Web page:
And, now for a special treat, before Strangers at the Gate comes out, Catriona has written an account of her own spooky encounter in "Strangers in the Attic."
Strangers in the Attic by Catriona McPherson
It’s lovely to be back in the Reading Room. Thank you for having me, Kathy. And thank you for asking me to write a spooky blog for this spooky month.
Strangers at the Gate has some shivers and jumps in it – or so people are saying (thank you!) – and I certainly made myself freak out now and then as I wrote it, all alone in an isolated house up a dirt road, with just a black cat for (slightly ironic) comfort.
But it was nothing compared with the worst “all alone in an isolated house with only a cat” freak out. Gather round, closer to the firelight, and I’ll tell you . . .
In Scotland, we lived in creaky old farmhouse in a valley, with no other houses in sight. There were no lights at all visible from our windows after dark, just trees and black sky. And my husband travelled a lot, so I was alone there much of the time. I read Stephen King there, slept with the windows wide open, never worried about anything much. Until the night I decided it would be a good idea to watch Panic Room.
the old farmhouse
Now Panic Room, for those who don’t know, is a film about a woman all alone in a big house in the dark. Well, she wasn’t really alone: she had her daughter. And actually I wasn’t really alone: I had two cats. It was them that started the trouble.
There I was watching Jodie Foster slowly realize that there were intruders in her house, when all of a sudden both cats sat bolt upright, ears back, and stared at the living room door. Then they slunk down off the couch and went creeping along the corridor, bellies close to the floor.
I followed them. When I got to the kitchen they were peering round the door that led through a back hallway to the old dairy – a place of peeling paint, crumbling plaster and cobwebs. Together the three of us made our way there and looked around. Or should I say, around and up? Up the ladder that led, via a trap door, to the cheese loft.
“Huh,” I said. “That’s weird. Why’s the trap door open, Pop-?” I glanced down to the floor. “Poppy? Spud?” But the cats had fled.
(not actual attic)
Now then. I could have got my car keys and driven forty miles to check into a hotel. I could even have walked straight out the back door and gone along the road to the nearest neighbors. I could have phoned my husband, or a friend, or the cops. But all of these plans included me having to say “Funny coincidence. Hahaha. I happened to be watching Panic Room when I realized there were intruders in my house too!” And then I’d feel like a chump and never hear the end of it.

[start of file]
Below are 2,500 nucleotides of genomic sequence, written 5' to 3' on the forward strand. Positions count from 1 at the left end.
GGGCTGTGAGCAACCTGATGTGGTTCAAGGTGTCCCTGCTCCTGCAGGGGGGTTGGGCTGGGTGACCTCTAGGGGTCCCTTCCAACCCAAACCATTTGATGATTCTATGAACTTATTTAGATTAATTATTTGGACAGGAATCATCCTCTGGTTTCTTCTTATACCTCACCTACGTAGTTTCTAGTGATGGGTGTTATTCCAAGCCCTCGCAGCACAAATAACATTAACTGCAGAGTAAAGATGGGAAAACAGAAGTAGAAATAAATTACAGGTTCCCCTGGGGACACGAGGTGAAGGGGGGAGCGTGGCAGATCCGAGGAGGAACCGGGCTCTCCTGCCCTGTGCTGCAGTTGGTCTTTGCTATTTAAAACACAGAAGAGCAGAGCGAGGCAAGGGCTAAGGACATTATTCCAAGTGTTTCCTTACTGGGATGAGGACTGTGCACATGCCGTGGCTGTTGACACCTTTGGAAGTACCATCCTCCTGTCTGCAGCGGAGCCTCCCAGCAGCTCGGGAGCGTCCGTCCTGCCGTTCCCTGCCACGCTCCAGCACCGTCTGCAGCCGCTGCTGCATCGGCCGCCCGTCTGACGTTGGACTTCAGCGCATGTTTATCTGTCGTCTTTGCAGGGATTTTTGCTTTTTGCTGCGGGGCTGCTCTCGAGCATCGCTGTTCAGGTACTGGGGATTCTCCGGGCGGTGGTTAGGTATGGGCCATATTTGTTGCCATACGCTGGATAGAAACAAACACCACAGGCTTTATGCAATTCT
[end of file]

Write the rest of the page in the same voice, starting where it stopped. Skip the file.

What would you have done? Left the house? Gone up the ladder? Finished watching the film? Or would you have done what I did, which was as follows: switch the telly off, get the two fire pokers from beside the living room fireplace, go to bed and try to stay awake, planning – when “he” came down the ladder and crept through the house to find me – to throw a poker at him across the bedroom. Then, I thought to myself, he’d think I was defenseless, on account of how in most households pokers come in units of one, like kettles. So he’d advance, cackling maniacally with his eyes glowing red, and I’d bring the other poker out from under the covers and clobber him to mush with it.
Catriona McPherson is the national best-selling and multi-award-winning author of the Dandy Gilver series of preposterous detective stories, set in her native Scotland in the 1930s. She also writes darker contemporary suspense novels, of which STRANGERS AT THE GATE is the latest. Also, eight years after immigrating to the US and settling in California, Catriona began the Last Ditch series, written about a completely fictional Scottish woman who moves to a completely fictional west-coast college town.
Catriona is a member of MWA, CWA and SoA, and a proud lifetime member and former national president of Sisters in Crime, committed to advancing equity and inclusion for women, writers of colour, LGBTQ+ writers and writers with disability in the mystery community.